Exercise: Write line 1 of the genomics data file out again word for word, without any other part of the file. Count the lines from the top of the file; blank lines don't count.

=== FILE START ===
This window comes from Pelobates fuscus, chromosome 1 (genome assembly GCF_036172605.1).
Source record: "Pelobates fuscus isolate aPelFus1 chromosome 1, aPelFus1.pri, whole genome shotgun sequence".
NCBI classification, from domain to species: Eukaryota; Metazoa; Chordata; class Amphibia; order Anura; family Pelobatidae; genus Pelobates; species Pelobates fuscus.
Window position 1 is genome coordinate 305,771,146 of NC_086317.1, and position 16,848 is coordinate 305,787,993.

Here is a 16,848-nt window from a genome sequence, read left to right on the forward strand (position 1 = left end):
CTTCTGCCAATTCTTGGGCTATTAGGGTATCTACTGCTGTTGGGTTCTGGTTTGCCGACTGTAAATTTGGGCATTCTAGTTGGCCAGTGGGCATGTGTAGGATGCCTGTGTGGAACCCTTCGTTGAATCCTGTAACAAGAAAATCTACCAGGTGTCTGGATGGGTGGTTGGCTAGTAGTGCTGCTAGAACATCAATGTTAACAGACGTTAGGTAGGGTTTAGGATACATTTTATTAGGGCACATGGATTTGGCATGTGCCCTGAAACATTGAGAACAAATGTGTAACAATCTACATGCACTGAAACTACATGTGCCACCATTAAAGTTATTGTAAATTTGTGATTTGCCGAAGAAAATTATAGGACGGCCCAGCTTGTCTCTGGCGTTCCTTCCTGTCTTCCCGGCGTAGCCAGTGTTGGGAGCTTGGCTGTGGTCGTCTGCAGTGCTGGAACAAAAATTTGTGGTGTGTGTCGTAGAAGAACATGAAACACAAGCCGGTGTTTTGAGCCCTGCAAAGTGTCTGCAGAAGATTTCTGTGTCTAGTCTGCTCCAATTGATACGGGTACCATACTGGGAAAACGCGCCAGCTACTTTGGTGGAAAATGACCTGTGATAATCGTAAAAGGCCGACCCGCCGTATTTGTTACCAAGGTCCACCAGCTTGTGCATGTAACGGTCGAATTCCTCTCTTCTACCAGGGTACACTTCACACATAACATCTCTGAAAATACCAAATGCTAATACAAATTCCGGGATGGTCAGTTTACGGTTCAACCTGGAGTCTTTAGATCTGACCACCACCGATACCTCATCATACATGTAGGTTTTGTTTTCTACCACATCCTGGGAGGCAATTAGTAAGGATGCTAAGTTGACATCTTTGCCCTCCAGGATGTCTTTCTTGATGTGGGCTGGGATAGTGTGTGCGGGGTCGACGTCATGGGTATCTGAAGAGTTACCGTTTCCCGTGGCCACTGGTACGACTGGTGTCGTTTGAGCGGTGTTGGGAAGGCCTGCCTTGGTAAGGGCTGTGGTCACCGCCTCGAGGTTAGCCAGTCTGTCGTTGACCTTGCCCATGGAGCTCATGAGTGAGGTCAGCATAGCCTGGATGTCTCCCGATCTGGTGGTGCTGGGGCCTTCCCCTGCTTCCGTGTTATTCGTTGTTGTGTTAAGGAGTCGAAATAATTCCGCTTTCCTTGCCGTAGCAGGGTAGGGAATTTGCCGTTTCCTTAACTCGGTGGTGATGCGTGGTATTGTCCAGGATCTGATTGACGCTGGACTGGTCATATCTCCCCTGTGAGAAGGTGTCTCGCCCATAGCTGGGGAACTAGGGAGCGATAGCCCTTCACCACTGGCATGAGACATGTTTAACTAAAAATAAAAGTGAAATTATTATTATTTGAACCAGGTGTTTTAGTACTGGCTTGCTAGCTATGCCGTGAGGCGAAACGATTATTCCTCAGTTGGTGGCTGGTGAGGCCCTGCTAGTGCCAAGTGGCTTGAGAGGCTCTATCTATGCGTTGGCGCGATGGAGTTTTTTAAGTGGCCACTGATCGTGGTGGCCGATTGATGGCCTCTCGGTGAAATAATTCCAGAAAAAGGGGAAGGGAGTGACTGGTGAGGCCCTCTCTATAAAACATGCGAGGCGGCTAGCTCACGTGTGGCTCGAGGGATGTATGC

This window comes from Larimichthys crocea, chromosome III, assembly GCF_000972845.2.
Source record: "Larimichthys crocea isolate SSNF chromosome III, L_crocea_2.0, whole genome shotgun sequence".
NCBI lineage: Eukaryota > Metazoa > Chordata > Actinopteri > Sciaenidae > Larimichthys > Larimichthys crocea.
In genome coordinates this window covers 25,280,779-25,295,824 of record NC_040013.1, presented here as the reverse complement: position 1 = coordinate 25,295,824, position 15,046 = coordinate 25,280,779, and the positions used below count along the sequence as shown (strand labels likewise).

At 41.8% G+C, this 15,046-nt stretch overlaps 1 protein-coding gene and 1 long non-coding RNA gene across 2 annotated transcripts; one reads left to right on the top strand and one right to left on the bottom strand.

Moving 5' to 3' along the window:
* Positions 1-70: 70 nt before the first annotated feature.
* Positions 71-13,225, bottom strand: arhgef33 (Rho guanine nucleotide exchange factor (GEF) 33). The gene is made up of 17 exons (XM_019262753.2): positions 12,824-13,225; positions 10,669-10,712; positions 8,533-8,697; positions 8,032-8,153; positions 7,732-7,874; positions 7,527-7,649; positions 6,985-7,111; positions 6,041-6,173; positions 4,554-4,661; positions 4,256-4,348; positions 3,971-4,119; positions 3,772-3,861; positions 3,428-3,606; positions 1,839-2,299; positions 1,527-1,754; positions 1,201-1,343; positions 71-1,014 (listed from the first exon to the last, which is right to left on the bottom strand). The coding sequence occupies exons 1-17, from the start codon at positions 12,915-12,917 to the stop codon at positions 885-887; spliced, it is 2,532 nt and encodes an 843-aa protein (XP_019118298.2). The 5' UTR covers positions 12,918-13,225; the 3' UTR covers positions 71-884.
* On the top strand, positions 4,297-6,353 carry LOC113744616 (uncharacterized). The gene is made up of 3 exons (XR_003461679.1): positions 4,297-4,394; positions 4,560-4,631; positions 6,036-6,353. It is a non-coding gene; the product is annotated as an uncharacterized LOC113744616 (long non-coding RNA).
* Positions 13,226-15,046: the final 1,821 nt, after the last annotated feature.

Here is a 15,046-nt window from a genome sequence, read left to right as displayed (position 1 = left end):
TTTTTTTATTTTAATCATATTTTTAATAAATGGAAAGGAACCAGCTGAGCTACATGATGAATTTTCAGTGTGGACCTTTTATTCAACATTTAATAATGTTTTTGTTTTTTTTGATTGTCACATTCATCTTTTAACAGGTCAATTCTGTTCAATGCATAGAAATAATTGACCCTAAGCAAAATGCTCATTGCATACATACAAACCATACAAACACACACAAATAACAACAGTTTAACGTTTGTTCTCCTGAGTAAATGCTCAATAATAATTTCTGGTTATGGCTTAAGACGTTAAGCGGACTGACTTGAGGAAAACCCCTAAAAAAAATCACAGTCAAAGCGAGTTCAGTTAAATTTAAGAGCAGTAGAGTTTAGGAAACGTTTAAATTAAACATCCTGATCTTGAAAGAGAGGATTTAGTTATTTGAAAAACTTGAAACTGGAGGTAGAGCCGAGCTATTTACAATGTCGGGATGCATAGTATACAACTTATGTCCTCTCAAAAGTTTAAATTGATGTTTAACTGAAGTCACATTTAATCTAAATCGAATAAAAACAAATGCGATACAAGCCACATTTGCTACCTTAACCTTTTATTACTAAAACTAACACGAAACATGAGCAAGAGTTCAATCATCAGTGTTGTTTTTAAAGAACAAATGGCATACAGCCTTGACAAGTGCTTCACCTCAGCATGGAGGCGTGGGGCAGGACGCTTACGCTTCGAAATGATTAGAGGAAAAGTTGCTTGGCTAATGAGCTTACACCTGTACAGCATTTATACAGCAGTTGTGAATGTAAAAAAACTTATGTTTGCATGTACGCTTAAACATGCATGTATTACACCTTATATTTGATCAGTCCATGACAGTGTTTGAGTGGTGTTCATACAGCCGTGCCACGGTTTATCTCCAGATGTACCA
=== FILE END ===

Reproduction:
This window comes from Pelobates fuscus, chromosome 1 (genome assembly GCF_036172605.1).